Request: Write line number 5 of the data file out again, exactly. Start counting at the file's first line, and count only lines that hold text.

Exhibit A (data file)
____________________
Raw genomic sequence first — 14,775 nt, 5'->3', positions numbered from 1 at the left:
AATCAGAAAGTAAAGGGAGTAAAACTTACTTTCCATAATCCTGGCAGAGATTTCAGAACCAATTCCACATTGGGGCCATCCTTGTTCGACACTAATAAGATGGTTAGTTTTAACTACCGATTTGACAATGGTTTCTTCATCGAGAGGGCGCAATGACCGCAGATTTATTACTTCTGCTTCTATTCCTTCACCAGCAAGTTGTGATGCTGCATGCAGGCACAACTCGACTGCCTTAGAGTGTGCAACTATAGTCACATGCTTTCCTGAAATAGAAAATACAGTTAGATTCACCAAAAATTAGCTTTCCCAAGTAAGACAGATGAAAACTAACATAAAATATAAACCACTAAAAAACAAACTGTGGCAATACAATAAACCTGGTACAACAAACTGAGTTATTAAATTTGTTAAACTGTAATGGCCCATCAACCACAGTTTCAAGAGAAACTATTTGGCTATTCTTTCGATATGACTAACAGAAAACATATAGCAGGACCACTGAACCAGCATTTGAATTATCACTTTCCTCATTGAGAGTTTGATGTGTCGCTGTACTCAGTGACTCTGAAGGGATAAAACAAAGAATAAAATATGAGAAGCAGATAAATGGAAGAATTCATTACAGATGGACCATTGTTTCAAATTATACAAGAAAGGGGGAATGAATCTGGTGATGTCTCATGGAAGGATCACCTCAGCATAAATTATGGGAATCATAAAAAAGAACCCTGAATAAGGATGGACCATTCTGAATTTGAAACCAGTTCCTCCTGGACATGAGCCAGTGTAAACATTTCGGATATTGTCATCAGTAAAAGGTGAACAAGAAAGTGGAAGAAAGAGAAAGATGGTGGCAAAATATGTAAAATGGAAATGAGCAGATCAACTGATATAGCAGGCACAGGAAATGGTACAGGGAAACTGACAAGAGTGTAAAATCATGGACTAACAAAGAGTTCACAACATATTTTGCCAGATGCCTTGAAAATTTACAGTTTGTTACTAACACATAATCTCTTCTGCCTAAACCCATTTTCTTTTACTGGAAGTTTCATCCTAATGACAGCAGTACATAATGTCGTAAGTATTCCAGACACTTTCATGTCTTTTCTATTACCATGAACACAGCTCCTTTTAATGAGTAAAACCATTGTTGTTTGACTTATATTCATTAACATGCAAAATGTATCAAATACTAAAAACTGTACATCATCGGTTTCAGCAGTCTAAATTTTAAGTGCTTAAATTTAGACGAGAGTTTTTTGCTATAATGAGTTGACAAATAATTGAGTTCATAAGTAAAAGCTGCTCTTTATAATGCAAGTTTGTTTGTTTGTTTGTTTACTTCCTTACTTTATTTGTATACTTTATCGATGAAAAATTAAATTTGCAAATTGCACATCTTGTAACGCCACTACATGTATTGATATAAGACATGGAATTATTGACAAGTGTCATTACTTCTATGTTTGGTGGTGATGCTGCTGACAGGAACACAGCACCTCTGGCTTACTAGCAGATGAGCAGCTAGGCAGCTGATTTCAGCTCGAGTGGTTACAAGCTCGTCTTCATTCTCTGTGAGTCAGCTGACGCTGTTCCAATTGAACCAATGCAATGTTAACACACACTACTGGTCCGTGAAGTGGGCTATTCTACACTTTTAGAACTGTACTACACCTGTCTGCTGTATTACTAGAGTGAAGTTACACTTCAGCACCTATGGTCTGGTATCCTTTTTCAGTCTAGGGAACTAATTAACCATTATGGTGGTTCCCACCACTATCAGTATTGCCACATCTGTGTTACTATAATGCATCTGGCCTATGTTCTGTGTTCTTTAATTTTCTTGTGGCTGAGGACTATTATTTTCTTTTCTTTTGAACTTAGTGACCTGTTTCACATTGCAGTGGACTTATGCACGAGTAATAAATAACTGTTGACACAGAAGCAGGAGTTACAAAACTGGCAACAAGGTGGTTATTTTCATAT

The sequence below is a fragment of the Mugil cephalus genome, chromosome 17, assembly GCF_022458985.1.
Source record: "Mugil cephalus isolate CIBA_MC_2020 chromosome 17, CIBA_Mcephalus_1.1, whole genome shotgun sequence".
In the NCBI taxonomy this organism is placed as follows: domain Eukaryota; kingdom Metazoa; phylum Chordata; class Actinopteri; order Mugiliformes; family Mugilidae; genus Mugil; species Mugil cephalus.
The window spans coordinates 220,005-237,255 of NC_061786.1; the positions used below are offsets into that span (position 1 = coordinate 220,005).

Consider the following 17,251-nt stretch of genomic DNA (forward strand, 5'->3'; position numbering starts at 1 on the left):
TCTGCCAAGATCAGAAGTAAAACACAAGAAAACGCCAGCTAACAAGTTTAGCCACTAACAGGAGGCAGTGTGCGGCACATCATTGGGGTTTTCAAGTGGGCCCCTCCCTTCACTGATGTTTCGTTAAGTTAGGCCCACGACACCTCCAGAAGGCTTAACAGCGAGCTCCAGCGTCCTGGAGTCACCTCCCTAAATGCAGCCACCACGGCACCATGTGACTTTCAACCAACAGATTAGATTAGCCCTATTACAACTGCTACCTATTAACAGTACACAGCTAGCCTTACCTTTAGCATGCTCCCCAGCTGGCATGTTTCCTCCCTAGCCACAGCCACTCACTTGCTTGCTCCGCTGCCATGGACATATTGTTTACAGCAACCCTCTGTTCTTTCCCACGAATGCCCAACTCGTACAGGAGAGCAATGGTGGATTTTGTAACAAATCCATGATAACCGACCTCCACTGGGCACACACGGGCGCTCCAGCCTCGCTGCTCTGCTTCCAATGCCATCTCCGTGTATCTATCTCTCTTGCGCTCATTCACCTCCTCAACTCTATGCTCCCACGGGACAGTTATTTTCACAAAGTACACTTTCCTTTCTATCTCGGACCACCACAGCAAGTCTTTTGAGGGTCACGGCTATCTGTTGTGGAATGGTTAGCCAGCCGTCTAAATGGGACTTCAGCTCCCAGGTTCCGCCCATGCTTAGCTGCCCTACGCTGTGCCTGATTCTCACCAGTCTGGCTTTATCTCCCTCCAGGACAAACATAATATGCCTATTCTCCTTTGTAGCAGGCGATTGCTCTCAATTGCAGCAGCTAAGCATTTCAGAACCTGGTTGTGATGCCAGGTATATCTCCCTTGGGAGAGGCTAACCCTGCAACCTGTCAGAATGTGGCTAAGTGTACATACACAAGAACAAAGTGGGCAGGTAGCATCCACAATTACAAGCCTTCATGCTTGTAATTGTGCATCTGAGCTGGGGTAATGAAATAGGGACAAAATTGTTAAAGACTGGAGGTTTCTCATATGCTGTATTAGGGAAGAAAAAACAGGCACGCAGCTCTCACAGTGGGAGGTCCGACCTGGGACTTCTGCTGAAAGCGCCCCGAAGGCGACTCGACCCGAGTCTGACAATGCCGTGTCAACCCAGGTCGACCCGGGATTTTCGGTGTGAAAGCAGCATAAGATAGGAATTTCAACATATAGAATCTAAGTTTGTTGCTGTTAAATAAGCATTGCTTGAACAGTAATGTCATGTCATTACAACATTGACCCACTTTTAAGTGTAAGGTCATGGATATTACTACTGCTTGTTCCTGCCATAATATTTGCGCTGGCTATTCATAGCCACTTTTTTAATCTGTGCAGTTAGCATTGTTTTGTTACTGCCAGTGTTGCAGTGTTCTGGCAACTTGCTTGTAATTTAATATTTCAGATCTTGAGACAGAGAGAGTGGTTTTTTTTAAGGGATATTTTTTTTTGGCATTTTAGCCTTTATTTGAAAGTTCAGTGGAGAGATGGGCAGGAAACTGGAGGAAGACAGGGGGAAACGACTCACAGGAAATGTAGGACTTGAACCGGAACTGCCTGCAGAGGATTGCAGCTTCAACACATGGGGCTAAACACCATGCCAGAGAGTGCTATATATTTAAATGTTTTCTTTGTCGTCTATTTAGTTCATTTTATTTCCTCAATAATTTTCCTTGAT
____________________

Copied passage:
In the NCBI taxonomy this organism is placed as follows: domain Eukaryota; kingdom Metazoa; phylum Chordata; class Actinopteri; order Mugiliformes; family Mugilidae; genus Mugil; species Mugil cephalus.